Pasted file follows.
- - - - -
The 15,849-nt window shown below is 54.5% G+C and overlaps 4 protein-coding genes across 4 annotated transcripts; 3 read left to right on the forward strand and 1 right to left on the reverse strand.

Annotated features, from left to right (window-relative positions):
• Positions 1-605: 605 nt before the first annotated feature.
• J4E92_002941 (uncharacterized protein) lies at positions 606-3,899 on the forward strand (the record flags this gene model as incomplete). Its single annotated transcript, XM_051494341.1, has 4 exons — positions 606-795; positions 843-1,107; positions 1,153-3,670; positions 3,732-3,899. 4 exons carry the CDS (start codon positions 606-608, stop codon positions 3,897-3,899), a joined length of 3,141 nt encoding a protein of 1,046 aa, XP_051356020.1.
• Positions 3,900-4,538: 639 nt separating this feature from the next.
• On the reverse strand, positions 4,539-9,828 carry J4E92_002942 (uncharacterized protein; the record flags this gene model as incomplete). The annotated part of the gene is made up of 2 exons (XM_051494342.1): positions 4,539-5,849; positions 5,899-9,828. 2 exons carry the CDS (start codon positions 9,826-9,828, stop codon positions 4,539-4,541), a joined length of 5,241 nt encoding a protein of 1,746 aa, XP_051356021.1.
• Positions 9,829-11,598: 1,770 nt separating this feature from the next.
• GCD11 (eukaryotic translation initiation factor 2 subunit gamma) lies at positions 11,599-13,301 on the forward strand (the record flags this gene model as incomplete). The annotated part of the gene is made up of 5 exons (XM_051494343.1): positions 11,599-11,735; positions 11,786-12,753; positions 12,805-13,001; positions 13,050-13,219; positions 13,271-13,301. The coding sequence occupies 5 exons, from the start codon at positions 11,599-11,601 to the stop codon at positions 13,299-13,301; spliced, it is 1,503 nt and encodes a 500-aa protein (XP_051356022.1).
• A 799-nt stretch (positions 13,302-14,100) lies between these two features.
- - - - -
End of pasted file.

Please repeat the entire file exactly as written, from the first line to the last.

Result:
The 15,849-nt window shown below is 54.5% G+C and overlaps 4 protein-coding genes across 4 annotated transcripts; 3 read left to right on the forward strand and 1 right to left on the reverse strand.

Annotated features, from left to right (window-relative positions):
• Positions 1-605: 605 nt before the first annotated feature.
• J4E92_002941 (uncharacterized protein) lies at positions 606-3,899 on the forward strand (the record flags this gene model as incomplete). Its single annotated transcript, XM_051494341.1, has 4 exons — positions 606-795; positions 843-1,107; positions 1,153-3,670; positions 3,732-3,899. 4 exons carry the CDS (start codon positions 606-608, stop codon positions 3,897-3,899), a joined length of 3,141 nt encoding a protein of 1,046 aa, XP_051356020.1.
• Positions 3,900-4,538: 639 nt separating this feature from the next.
• On the reverse strand, positions 4,539-9,828 carry J4E92_002942 (uncharacterized protein; the record flags this gene model as incomplete). The annotated part of the gene is made up of 2 exons (XM_051494342.1): positions 4,539-5,849; positions 5,899-9,828. 2 exons carry the CDS (start codon positions 9,826-9,828, stop codon positions 4,539-4,541), a joined length of 5,241 nt encoding a protein of 1,746 aa, XP_051356021.1.
• Positions 9,829-11,598: 1,770 nt separating this feature from the next.
• GCD11 (eukaryotic translation initiation factor 2 subunit gamma) lies at positions 11,599-13,301 on the forward strand (the record flags this gene model as incomplete). The annotated part of the gene is made up of 5 exons (XM_051494343.1): positions 11,599-11,735; positions 11,786-12,753; positions 12,805-13,001; positions 13,050-13,219; positions 13,271-13,301. The coding sequence occupies 5 exons, from the start codon at positions 11,599-11,601 to the stop codon at positions 13,299-13,301; spliced, it is 1,503 nt and encodes a 500-aa protein (XP_051356022.1).
• A 799-nt stretch (positions 13,302-14,100) lies between these two features.